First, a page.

LEMELSON-MIT PROGRAM UNVEILS ENHANCED,
REDESIGNED WEB SITE
Site Combines Engaging Activities and
Enriched Resources for Exploring the World of Invention and Innovation
CAMBRIDGE, MA, January 28, 2003 — The Lemelson-MIT
Program, a leading advocate for invention and innovation among American
youth, today launched its newly redesigned Web site, http://mit.edu/invent/,
providing educators, invention buffs and students a powerful online
invention resource. In addition to presenting a new look and improved
navigation, the site now includes more information on its invention
awards and prizewinners, as well as enhanced interactive features
and resources. The student-friendly Invention Dimension portion
of the site encourages visitors to explore the world of invention,
and learn about both famous and obscure inventors.
- Downloadable applications and nomination forms for the Program's
acclaimed awards and high school grants. The program is currently
accepting proposals for the 2003 Lemelson-MIT InvenTeam Grants.
- "Brain Drain," an interactive quiz show-style game that tests
a player's invention IQ, plus a monthly Trivia Challenge and other
- Over 350 Inventor of the Week profiles, sortable by inventor's
surname as well as invention categories.
- The Inventorís Handbook — a guide that addresses questions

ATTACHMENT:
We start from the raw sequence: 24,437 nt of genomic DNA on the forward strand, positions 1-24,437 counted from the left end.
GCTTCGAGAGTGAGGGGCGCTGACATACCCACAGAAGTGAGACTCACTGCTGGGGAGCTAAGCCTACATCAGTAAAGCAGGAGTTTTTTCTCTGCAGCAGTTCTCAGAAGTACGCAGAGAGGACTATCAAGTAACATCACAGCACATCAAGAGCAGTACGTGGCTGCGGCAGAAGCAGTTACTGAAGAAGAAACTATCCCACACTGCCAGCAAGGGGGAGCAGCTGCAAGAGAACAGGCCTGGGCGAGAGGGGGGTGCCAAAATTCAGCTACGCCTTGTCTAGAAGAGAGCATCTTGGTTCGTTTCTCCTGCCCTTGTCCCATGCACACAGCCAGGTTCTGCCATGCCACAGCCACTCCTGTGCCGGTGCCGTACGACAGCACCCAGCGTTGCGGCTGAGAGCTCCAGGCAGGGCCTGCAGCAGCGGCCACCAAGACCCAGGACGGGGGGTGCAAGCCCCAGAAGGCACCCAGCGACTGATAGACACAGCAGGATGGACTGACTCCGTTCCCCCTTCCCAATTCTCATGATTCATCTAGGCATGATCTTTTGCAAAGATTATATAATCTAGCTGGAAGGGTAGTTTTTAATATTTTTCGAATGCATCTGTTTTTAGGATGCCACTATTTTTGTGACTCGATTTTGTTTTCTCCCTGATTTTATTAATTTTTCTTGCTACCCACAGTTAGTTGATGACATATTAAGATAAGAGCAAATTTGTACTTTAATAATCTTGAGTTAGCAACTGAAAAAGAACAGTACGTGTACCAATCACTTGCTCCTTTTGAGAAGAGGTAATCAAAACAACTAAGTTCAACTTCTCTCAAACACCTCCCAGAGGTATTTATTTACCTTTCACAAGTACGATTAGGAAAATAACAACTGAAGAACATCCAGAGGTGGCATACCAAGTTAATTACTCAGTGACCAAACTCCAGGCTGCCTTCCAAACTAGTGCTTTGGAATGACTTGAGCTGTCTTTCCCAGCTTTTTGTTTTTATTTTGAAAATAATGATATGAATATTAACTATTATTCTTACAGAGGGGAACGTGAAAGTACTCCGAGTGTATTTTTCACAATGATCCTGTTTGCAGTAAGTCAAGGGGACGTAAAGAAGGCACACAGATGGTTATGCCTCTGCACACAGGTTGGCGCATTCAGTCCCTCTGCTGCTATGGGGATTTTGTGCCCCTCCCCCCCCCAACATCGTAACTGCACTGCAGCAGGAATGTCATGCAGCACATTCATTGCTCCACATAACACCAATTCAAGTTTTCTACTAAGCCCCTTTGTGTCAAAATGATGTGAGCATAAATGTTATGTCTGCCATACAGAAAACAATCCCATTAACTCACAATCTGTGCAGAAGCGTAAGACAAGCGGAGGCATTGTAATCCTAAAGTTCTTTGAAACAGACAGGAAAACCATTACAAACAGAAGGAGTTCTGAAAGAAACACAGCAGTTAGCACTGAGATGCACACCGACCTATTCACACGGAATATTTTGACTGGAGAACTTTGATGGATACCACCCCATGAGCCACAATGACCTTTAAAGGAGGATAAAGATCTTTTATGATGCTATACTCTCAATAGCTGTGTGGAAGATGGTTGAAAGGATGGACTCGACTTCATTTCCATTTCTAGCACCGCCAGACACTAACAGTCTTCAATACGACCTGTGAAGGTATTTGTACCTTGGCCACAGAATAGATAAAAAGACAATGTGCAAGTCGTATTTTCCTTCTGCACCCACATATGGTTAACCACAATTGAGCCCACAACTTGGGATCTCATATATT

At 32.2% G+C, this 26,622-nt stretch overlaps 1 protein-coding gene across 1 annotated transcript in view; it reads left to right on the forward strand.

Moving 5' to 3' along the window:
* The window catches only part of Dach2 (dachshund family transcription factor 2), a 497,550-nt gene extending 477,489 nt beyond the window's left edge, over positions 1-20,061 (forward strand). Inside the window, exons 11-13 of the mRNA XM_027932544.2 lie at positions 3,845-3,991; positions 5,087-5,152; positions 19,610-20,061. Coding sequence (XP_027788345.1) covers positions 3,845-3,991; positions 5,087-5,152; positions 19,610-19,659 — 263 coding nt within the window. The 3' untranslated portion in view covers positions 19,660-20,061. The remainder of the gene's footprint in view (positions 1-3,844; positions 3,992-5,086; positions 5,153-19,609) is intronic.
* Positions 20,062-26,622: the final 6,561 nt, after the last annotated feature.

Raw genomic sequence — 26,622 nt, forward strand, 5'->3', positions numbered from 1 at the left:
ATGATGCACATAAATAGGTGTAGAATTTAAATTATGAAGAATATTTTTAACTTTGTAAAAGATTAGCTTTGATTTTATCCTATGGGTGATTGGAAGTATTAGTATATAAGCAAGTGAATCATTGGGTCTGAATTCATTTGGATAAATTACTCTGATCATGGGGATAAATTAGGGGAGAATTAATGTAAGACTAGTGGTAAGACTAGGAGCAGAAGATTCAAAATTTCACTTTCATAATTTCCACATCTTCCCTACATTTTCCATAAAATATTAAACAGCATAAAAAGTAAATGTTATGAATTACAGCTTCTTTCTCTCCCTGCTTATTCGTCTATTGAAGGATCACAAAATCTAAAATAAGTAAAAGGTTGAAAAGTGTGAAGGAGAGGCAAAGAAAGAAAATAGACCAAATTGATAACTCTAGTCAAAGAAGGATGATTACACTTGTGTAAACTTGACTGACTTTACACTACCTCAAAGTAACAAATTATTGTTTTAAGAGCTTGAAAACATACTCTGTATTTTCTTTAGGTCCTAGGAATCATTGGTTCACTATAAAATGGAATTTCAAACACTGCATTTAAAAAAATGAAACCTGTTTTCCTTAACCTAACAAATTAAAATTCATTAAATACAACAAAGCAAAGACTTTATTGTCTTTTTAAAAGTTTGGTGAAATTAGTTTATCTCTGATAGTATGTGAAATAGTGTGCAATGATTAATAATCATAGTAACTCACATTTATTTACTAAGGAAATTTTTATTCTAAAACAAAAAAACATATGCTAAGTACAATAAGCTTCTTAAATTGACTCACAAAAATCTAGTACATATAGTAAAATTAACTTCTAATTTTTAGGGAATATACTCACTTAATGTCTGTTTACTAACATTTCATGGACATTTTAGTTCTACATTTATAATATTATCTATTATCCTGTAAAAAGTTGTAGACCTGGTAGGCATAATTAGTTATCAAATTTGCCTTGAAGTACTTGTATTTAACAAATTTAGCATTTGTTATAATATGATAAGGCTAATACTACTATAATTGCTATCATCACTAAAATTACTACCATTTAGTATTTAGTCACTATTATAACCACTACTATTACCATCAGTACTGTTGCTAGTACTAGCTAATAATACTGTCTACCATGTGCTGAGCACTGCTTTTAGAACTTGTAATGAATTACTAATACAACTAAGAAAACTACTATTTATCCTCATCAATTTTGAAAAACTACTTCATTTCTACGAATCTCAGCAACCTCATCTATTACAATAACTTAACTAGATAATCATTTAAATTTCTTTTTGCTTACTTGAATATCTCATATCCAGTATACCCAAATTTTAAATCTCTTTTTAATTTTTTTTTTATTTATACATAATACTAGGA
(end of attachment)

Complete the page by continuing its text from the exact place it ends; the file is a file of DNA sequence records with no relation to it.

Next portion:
from independent inventors and entrepreneurs via updated information
on intellectual property protection, raising capital, applying
for patents and commercialization.
- Information about the Lemelson-MIT Program's public awareness
and outreach initiatives.
- Short video profiles on select Lemelson-MIT award winners, plus
a brief video on the Lemelson-MIT Program.
- A News Room with current features, an online press kit and archived
ABOUT THE LEMELSON-MIT PROGRAM Based at the Massachusetts
Institute of Technology in Cambridge, MA, the Lemelson-MIT Program
was established in 1994 by the late independent inventor Jerome
H. Lemelson and his wife, Dorothy. The Programís mission is to raise
the stature of inventors and innovators and to foster invention
and innovation among young people. It accomplishes this by celebrating
inventor/innovator role models through outreach activities and annual
awards, including the worldís largest for invention — the
$500,000 Lemelson-MIT Prize. The Lemelson-MIT Program is funded
by The Lemelson Foundation, which supports other invention initiatives
at the Smithsonian's National Museum of American History, Hampshire
College, the National Collegiate Inventors and Innovators Alliance
and the University of Nevada, Reno.
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